Embodied cooperative systems: From tool to partnership

Wachsmuth I (2015)
In: Collective Agency and Cooperation in Natural and Artificial Systems. Misselhorn C (Ed); Philosophical Studies Series, 122. Springer International Publishing Switzerland: 63-79.

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Misselhorn, Catrin
Abstract
Understanding others’ intentions and representing them as being able to understand intentions are relevant factors in cooperation, as is the ability to represent shared goals and coordinated action plans (joint intentions). To endow artificial systems with cooperative functionality, they need to be enabled to adopt the goals of another individual and act together with the other to achieve these goals. Such systems may be embodied as robotic agents or as humanoid agents projected in virtual reality (“embodied cooperative systems”). A central question is how the processes involved interact and how their interplay can be modeled. For example, inter-agent cooperation relies very much on common ground, i.e. the mutually shared knowledge of the interlocutors. Nonverbal behaviors such as gaze and gestures are important means of coordinating attention between interlocutors (joint attention) in the pursuit of goals. In the context of cooperative settings, the view that humans are users of a certain “tool” has shifted to that of a “partnership” with artificial agents, insofar they can be considered as being able to take initiative as autonomous entities. This chapter will outline these ideas taking the virtual humanoid agent “Max” as an example.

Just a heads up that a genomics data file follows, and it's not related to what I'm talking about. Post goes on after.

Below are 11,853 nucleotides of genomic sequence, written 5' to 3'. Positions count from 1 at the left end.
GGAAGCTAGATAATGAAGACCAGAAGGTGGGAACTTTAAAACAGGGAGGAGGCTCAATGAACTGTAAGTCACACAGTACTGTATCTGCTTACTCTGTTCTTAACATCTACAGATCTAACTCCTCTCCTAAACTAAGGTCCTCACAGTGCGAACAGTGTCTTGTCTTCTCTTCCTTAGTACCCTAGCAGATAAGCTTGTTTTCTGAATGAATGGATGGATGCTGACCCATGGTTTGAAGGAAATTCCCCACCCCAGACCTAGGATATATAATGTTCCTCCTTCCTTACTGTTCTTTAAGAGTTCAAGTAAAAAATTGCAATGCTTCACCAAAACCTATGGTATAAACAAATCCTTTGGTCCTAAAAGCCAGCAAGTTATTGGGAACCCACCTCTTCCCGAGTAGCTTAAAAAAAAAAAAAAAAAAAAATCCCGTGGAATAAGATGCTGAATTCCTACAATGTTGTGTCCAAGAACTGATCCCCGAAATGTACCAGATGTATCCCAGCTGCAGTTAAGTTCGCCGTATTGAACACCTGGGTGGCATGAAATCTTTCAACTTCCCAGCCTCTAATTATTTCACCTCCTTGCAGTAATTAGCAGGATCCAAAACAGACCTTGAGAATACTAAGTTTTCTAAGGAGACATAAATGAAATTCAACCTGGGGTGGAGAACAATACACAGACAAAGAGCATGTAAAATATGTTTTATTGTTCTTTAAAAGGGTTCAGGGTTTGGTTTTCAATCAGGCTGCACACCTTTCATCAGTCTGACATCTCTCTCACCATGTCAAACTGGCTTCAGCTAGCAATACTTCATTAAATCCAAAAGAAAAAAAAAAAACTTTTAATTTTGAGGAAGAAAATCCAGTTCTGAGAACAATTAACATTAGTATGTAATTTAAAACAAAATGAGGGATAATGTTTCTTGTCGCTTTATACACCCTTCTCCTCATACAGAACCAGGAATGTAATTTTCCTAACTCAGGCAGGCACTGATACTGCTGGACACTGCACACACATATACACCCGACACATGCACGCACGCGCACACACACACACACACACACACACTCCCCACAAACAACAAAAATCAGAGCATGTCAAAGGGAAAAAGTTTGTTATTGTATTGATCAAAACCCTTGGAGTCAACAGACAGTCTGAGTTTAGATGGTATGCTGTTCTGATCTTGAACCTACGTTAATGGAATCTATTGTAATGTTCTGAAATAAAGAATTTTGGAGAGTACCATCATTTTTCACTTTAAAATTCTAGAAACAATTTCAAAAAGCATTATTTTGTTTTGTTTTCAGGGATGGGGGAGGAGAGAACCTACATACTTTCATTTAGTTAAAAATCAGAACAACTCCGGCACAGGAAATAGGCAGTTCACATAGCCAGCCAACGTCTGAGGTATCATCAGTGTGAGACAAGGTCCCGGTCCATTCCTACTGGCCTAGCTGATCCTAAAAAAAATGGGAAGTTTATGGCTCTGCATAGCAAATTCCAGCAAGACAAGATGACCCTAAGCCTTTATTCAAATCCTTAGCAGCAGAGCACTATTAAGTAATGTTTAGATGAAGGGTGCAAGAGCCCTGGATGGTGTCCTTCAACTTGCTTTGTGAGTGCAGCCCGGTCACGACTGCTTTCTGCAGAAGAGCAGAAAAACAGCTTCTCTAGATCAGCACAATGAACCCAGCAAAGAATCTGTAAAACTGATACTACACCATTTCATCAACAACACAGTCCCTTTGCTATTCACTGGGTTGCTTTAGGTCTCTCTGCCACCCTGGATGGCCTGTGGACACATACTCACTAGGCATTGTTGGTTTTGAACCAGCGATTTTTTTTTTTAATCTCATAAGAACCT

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Wachsmuth I. Embodied cooperative systems: From tool to partnership. In: Misselhorn C, ed. Collective Agency and Cooperation in Natural and Artificial Systems. Philosophical Studies Series. Vol 122. Springer International Publishing Switzerland; 2015: 63-79.
Wachsmuth, I. (2015). Embodied cooperative systems: From tool to partnership. In C. Misselhorn (Ed.), Philosophical Studies Series: Vol. 122. Collective Agency and Cooperation in Natural and Artificial Systems (pp. 63-79). Springer International Publishing Switzerland.
Wachsmuth, I. (2015). “Embodied cooperative systems: From tool to partnership” in Collective Agency and Cooperation in Natural and Artificial Systems, ed. C. Misselhorn Philosophical Studies Series, vol. 122, (Springer International Publishing Switzerland), 63-79.
Wachsmuth, I., 2015. Embodied cooperative systems: From tool to partnership. In C. Misselhorn, ed. Collective Agency and Cooperation in Natural and Artificial Systems. Philosophical Studies Series. no.122 Springer International Publishing Switzerland, pp. 63-79.
I. Wachsmuth, “Embodied cooperative systems: From tool to partnership”, Collective Agency and Cooperation in Natural and Artificial Systems, C. Misselhorn, ed., Philosophical Studies Series, vol. 122, Springer International Publishing Switzerland, 2015, pp.63-79.
Wachsmuth, I.: Embodied cooperative systems: From tool to partnership. In: Misselhorn, C. (ed.) Collective Agency and Cooperation in Natural and Artificial Systems. Philosophical Studies Series. 122, p. 63-79. Springer International Publishing Switzerland (2015).
Wachsmuth, Ipke. “Embodied cooperative systems: From tool to partnership”. Collective Agency and Cooperation in Natural and Artificial Systems. Ed. Catrin Misselhorn. Springer International Publishing Switzerland, 2015.Vol. 122. Philosophical Studies Series. 63-79.
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